Saturday, August 30, 2008

Isabel Washington Powell (1909-2008)
Harlem & Martha's Vineyard Social Fixture
Belated Announcement of Death

Isabel Washington Powell, who gave up the nightclub and Broadway stage to marry Adam Clayton Powell Jr., and become a much-loved figure in uptown society, died on May 1. She would have turned 99 on May 23.The Powells divorced in 1945 after 12 years of marriage and she never remarried, saying no one could match the charismatic minister and political leader. "I so admire the things he did," she said in 2002. "And we had such fun. Those 12 years were the best anyone could have."Born in Savannah, Ga., Isabel and her sister Fredi became popular performers in New York, [with Fredi staring in the 1934 film, "Imitation of Life."] Isabel played the "other woman" in Bessie Smith's only film, "St. Louis Blues," and she was dancing at the Cotton Club when Powell first saw her. Powell's minister father objected to his marrying a showgirl. But their wedding at Abyssinian Baptist Church, where Powell Sr. was the pastor, drew 3,000 spectators. After the divorce, Isabel became a special education teacher, volunteered, did occasional performing and remained the center of a large social circle both in the city and on Martha's Vineyard. "My only problem is I don't have enough room on my calendar for everything I want to do," she said in 2002. Adam Clayton Powell Jr. died in 1972.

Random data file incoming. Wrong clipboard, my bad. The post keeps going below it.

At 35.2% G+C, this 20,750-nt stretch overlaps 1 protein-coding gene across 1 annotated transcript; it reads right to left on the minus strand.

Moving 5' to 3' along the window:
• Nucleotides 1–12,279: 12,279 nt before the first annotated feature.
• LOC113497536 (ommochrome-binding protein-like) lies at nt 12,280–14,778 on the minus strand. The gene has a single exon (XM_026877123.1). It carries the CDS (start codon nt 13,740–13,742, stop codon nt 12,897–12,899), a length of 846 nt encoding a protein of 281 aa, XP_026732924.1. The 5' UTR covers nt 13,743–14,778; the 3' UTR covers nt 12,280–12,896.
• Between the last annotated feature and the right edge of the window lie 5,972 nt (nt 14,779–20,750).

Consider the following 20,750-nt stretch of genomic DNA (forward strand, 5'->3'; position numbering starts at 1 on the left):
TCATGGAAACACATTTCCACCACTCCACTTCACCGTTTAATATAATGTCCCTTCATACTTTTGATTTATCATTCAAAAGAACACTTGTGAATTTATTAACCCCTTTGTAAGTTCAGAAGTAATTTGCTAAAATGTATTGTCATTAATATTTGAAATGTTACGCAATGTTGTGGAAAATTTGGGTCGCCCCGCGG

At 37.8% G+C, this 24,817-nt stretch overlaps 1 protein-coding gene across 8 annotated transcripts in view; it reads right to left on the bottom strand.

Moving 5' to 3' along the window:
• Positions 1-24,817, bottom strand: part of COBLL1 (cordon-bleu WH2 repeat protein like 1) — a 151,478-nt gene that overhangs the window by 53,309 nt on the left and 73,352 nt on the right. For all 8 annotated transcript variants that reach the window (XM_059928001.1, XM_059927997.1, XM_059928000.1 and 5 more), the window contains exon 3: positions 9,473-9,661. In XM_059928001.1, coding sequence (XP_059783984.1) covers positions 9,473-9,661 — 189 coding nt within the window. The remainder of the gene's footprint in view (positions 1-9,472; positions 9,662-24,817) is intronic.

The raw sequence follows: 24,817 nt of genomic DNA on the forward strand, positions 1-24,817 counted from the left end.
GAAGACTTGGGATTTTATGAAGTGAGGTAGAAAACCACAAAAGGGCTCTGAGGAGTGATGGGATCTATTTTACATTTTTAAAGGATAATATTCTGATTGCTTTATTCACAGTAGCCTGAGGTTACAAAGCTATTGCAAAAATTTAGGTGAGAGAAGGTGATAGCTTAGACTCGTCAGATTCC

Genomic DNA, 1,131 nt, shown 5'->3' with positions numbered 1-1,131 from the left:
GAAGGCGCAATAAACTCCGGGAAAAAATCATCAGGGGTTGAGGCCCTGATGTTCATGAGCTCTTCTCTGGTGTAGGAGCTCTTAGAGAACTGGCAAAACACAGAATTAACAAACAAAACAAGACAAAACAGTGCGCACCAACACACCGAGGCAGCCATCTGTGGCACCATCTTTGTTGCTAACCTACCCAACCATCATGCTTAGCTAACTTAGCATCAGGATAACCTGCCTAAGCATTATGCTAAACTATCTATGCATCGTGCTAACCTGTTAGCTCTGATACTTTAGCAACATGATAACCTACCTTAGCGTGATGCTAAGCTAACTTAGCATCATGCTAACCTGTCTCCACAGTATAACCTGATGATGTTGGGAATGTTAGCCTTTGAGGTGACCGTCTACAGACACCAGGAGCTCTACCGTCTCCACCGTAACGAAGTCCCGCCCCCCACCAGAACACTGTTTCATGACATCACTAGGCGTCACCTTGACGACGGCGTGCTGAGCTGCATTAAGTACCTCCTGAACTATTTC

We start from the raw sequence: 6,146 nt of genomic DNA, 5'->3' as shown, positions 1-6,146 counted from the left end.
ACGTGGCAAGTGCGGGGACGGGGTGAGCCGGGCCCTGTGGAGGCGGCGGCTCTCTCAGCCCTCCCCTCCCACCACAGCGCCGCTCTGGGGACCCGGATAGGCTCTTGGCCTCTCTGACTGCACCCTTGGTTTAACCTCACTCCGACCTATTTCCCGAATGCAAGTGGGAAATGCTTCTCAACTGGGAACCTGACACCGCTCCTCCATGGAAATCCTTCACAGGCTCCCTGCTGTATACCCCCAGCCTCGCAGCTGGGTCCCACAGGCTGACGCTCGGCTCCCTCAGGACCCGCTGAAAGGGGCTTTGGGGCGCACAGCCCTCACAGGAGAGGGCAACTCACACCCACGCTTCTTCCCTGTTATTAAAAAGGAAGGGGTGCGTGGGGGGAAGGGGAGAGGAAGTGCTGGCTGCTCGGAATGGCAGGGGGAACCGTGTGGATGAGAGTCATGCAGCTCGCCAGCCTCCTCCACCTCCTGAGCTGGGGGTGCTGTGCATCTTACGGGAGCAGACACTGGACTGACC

A memorial service for Isabel Powell was held on May 12th, from 10 am to noon, at Abyssinian Baptist Church, 132 W. 138th Street, New York, N.Y.

Isabel W. Powell's obituary was written by David Hinckley, staff writer for New York Daily News. It appeared on May 3, 2008.

Monday, August 11, 2008

Isaac Hayes (1942 - 2008)
Soul & Funk Singer-Songwriter
Performer, Producer

"A certain administration which
I won't call by name
took the arts
out of the schools, and that left the brothers out on the street with nothing, so they went to the turntables and started rhyming. Then they had a way
to express
and that's the birth of hip-hop."

"They say this cat Shaft is a bad mother...

Shut Your Mouth!

I'm talkin' 'bout Shaft.

Then We Can Dig It!

He's a complicated man

But no one understands him but his

John Shaft!"

Isaac Hayes Live at Wattstax, 1973
Performing "Shaft"

Saturday, August 02, 2008

Stanley Michels (1933-2008)